said, he begged leave to support the contention of his hon. Friend (Mr. Arthur O'Connor) with regard to these schools. It must be acknowledged that it was very desirable to improve the condition of a very large proportion of the schools in Ireland, which any person who travelled in that country must see were of an exceedingly poor description. The National Board of Education did not seem to be very strongly in favour of increasing the comfort of the unfortunate children in their schools; and, unfortunately, it was in those districts where the children were worst housed, and so on, that improvements were most required. On the other hand, they knew that the nuns, from a variety of sources, had built and maintained exceedingly roomy and comfortable schoolhouses and schoolrooms for the accommodation of the different classes of poor children who attended the National Schools. They knew also the secular results, leaving the religious results out of the question, were superior to the average secular reults of the ordinary National Schools, and yet the nuns received no assistance whatever in this respect from the Government. He did not see why one law should be made with regard to schools in which the teachers belonged to a religious Order and schools of which the teachers were not of a religious Order. There was another matter in connection with the Vote he would like to refer to, and which was to ask the hon. Gentleman the Secretary to the Treasury how much money had been advanced by the Government on the reclamation of the slob lands in the county of Clare; how much was expected to be spent on them in the time to come; and how much they expected the value of the property would be when the work was finished? He believed a large amount of money had been spent by outside parties on these reclamation works; and he believed the Government had advanced, and rendered itself responsible for, a considerably larger sum than the whole property would be worth when the works were finished. He had no objection to spending public money in a neighbourhood, as it was very good for the shopkeepers and the bloodsuckers of one kind or another; but it sometimes did a large amount of injury by demoralizing the people.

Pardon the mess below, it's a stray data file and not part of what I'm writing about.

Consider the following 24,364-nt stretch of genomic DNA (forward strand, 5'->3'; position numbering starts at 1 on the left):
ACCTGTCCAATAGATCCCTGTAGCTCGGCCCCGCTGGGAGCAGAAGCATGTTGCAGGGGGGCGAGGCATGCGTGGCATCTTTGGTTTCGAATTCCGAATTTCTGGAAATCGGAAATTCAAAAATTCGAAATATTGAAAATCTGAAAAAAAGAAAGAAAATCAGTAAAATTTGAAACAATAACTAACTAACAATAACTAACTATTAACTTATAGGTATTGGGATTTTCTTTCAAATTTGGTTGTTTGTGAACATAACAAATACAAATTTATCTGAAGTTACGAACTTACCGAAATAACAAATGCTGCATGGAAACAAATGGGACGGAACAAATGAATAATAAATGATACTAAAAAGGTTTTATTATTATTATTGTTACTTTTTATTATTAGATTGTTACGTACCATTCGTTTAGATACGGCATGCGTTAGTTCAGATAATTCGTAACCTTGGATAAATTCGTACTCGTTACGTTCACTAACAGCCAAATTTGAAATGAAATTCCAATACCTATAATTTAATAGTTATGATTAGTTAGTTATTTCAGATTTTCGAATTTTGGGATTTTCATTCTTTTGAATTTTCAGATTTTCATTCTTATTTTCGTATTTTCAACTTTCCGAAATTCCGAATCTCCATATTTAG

said, he hoped that in any arrangements with regard to the schools referred to by the hon. Member for the Queen's County (Mr. Arthur O'Connor), the Government would bear in mind that the Common Law of England was opposed to Monastic institutions. Although that law was more lenient to those institutions than that of any other country in Europe, he ventured to trust that that law would not be lost sight of in anything that might be done with respect to the encouragement of schools subject to the management of Conventual and Monastic Orders.


said, he did not speak of any schools under the management of Conventual and Monastic Orders. He spoke of non-vested schools under the management of local trustees, in which some monks, for want of a sufficient staff of teachers, were occasionally introduced.


said, that the subject belonged to the Chief Secretary's Department, and not to his. He was sure, if his right hon. Friend gave any pledge, he would carry out that pledge. More than that he could not say, and he (the Solicitor General for Ireland) would see that the subject would be brought before him.


said, that, in answer to the observations of the hon. Member for Cavan (Mr. Biggar), the reclamation of the slob lands in Clare was presented to a former Board of the Treasury as a reproductive work. In that case, the reproductive work would undoubtedly entail a very considerable loss to the Treasury.

Resolution agreed to.

Remaining Resolutions agreed to.